Regarding the impending mayoral race in his home of New York City, as well as early polls that display former Presidential candidate Andrew Yang as the frontrunner, Torres is coy. “The mayor’s race is wide open. Anyone who claims to have it figured out is lying.” He goes on to affirm “It is full of more than one credible candidate.”

“To be clear, I never announced that I wasn’t going to be in the squad.” Torres says, referring to ‘The Squad’ of United States Congress, composed of Congresswomen Alexandria Ocasio-Cortez, a fellow New Yorker, Ayanna Pressley, Ilhan Omar, and Rashida Tlaib. With new young progressive politicians like Torres joining the fray, claims of expanding membership are common. Torres, along with the aforementioned Mondaire Jones, as well as Congresswoman Cori Bush, Congresswoman Marie Newman, and Congressman Jamaal Brown are commonly referred to as impending members.

Instead, Torres clarifies, “I would never issue an announcement that I would not be a part of something. That would be an odd thing to do. Whenever I’m asked about the squad, I simply state that I’m my own person and I prefer to be judged on the basis of my own story and my own record, on my own terms.” He goes on to assert he is willing to work with “anyone and everyone in the service of delivering to the people of the South Bronx. That is my highest priority.” Torres is clear in this declaration that he is willing to work with more conservative members of his own party or the Republican party in hopes of progress.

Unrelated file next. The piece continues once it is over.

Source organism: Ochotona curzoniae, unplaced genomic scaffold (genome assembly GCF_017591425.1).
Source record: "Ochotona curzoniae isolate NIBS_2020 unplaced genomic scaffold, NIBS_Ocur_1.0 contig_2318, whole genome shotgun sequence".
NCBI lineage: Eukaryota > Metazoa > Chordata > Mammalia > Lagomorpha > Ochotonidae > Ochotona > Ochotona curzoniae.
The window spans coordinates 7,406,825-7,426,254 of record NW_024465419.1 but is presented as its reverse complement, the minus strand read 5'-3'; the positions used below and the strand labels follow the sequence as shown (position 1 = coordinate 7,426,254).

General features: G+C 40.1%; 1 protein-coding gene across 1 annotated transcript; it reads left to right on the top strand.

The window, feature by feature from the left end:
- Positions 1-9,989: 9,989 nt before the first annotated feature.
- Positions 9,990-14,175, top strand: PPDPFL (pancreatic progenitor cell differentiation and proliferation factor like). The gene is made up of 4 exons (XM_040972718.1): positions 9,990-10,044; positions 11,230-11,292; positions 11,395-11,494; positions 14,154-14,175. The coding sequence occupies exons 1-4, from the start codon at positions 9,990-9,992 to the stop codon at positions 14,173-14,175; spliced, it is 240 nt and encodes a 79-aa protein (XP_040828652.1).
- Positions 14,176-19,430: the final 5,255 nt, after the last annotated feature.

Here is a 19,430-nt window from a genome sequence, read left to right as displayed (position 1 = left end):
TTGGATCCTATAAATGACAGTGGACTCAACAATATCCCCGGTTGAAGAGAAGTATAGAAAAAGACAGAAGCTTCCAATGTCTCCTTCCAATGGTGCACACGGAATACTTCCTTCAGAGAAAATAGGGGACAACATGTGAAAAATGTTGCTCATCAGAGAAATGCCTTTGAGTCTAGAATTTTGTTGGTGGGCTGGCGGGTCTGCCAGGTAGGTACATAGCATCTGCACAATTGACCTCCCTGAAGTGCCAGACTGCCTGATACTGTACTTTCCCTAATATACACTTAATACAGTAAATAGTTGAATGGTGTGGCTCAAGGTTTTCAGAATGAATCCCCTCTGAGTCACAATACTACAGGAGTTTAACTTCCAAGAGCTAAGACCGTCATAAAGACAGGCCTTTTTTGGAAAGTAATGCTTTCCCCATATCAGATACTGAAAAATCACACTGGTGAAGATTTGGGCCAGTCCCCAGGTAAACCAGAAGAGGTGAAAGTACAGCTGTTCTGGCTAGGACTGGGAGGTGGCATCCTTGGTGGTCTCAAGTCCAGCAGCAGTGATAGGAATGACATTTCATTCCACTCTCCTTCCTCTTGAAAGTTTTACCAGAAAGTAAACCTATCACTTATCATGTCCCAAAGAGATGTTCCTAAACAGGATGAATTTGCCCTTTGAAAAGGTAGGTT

On a future in politics, Torres affirmed his intent to serve the people in the moment and to “let the dice fall where they may” regarding the future. When asked what wisdom he would impart to a younger generation, Congressman Torres says “We are all only as strong as the support we have in our lives and be grateful for the supporters you have. The friends and family. I would not be here today if not for the friendship of people who believed in me more than I believed in myself. Know who those people are and value them and be grateful for them.”

Update as of 1/14/21, Congressman Ritchie Torres has formally endorsed former presidential candidate Andrew Yang for mayor of New York City. This comes just a day after Andrew Yang announced his campaign in a video titled ‘Why I’m Running,’ which features Torres in it.